As we come to the end of a quarter filled with lots of exciting conversations about new ways to do things, I’m left with one major lingering question – where to start?
For one thing, I’d suggest doing away with the term “sustainable” altogether.
If we’re going to go to all of the effort about thinking about our problems in new ways, I think that should also include the way we talk about those problems, down to language. “Sustainable” has become a buzzword. Buzzwords are great for rallying agreement among those already in the fold, but they’re turnoffs for people who aren’t.
This is particularly troubling in the case of “sustainability”, because, while certain people are repelled by the word, there is often a lot more agreement about the concepts behind the word.
I think about this a lot talking to my dad. He’s now 76, and pretty conservative and set in his ways. There is no resolving the argument when we talk about climate change using those terms, but when ask him if he thinks there could be negative effects to humans releasing excessive pollutants into the atmosphere, he says yes. We generally agree that emissions should be controlled and limited (although to different degrees), but, bring up climate change as the reason why you should do this, and the conversation ends. This is a different case, as I’m not proposing climate change as a buzzword to axe, (although not enough people understand what climate change really means) but it’s a great reminder of the importance of words.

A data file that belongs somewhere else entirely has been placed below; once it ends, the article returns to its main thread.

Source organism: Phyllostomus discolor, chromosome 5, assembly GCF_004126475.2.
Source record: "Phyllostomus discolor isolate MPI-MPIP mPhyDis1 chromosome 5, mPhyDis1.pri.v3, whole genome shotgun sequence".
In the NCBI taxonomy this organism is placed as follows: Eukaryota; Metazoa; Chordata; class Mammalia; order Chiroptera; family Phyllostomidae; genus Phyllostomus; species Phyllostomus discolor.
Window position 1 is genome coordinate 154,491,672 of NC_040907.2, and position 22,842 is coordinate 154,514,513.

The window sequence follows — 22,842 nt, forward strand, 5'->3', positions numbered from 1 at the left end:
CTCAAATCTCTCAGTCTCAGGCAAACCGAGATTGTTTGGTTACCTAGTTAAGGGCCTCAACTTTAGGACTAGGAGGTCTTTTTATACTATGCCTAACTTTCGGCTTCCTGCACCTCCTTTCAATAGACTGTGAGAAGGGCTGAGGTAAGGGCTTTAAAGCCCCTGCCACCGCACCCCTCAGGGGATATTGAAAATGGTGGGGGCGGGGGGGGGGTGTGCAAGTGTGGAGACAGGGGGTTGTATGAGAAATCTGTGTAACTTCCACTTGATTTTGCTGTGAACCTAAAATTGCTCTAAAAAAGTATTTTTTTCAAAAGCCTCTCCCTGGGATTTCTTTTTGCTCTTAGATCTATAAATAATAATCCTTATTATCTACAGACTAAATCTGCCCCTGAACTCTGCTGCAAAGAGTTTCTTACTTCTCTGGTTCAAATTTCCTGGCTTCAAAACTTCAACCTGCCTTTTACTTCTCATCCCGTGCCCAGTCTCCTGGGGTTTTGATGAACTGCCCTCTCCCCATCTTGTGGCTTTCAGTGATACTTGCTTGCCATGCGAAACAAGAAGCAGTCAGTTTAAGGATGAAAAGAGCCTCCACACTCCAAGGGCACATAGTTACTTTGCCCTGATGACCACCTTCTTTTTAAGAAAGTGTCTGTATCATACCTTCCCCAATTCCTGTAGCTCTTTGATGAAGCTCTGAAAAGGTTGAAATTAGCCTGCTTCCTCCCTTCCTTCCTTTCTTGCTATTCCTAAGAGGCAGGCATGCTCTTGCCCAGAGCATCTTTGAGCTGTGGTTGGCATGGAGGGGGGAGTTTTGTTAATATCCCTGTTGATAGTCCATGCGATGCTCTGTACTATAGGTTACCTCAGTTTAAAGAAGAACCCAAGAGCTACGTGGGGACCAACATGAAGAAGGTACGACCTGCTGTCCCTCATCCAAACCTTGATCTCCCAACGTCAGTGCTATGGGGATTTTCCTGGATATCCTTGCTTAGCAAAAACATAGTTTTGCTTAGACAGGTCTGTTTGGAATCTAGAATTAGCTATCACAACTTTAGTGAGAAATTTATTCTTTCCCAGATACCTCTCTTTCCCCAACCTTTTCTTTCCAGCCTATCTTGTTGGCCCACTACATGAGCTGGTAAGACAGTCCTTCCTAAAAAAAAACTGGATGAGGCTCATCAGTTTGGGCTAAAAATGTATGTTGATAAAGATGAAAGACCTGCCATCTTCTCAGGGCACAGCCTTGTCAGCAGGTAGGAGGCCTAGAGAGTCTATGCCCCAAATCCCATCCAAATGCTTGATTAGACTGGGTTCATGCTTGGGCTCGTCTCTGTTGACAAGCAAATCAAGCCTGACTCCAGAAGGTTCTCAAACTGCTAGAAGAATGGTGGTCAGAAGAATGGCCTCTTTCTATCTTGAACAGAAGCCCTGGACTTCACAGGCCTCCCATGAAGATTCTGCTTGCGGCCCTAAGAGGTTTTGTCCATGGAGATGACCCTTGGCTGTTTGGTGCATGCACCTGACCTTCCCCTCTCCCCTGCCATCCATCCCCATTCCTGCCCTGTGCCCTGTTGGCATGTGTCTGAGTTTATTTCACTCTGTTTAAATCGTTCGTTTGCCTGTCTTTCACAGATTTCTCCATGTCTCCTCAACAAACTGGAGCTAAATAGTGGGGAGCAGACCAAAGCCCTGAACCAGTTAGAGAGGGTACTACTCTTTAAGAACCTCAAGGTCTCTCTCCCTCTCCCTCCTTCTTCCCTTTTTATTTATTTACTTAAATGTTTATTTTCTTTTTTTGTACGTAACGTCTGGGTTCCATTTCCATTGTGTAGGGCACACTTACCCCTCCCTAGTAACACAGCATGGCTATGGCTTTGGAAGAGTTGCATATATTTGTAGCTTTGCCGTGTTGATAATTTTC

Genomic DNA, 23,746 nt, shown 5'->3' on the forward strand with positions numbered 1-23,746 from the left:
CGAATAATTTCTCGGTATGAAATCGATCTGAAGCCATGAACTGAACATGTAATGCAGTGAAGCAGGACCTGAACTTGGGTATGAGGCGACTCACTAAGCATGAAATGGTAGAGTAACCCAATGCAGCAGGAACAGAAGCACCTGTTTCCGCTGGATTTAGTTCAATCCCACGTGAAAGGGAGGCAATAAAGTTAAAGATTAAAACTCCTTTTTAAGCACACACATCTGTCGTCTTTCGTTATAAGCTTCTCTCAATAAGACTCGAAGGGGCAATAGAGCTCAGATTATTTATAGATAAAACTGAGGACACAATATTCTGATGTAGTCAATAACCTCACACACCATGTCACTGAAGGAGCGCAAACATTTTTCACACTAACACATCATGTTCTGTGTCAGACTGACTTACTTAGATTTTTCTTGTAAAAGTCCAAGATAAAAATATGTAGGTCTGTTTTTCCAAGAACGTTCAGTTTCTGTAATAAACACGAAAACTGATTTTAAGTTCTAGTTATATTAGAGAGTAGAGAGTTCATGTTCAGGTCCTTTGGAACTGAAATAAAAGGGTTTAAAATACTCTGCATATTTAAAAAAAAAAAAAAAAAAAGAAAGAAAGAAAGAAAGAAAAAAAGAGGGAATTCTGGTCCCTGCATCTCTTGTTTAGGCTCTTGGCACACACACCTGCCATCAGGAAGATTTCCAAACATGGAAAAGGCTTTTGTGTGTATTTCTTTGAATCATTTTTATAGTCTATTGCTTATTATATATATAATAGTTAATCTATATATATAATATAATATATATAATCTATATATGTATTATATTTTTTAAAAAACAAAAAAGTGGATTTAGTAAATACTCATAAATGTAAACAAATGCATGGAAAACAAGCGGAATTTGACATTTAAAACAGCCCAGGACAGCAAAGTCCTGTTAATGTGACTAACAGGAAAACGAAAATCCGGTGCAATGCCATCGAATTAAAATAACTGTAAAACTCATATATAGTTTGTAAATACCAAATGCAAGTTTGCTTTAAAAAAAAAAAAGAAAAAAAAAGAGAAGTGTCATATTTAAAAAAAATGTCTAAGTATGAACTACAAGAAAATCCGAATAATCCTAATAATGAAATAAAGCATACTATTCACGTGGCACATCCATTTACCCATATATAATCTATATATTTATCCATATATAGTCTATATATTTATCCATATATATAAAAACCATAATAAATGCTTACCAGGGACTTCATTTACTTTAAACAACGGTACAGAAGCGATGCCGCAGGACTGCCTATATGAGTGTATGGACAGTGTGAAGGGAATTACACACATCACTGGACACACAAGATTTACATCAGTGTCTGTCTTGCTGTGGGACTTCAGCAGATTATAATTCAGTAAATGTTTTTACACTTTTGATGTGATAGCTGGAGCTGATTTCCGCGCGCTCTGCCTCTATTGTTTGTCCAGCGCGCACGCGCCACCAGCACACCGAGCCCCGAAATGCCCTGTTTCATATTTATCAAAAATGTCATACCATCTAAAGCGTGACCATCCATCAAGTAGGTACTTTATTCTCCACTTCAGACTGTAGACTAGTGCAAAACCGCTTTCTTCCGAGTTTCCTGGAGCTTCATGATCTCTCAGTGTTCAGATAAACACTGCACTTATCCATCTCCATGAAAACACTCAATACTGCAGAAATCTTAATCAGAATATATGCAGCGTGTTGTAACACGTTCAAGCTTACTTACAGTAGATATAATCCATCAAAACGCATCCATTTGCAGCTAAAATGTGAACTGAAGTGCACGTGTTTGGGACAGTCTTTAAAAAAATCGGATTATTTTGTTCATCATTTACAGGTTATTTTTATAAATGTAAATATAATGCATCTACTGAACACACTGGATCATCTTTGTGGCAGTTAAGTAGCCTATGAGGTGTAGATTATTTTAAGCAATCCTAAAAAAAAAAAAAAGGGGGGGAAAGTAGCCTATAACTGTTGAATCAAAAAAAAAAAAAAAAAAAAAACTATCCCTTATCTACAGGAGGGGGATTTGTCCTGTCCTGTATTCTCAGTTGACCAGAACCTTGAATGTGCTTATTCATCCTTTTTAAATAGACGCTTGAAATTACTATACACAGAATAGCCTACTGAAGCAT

When some people hear “sustainable communities”, they hear restriction – the government (controlled by the United Nations or some other sinister international plot) coming to take your car, to tell you how to live your life. However, when you shift the conversation to one about what “sustainable communities” really mean in practice – more choices about types of housing, modes of transportation, and business opportunities – suddenly there’s wide appeal. That’s based in my definition, of course. What’s yours?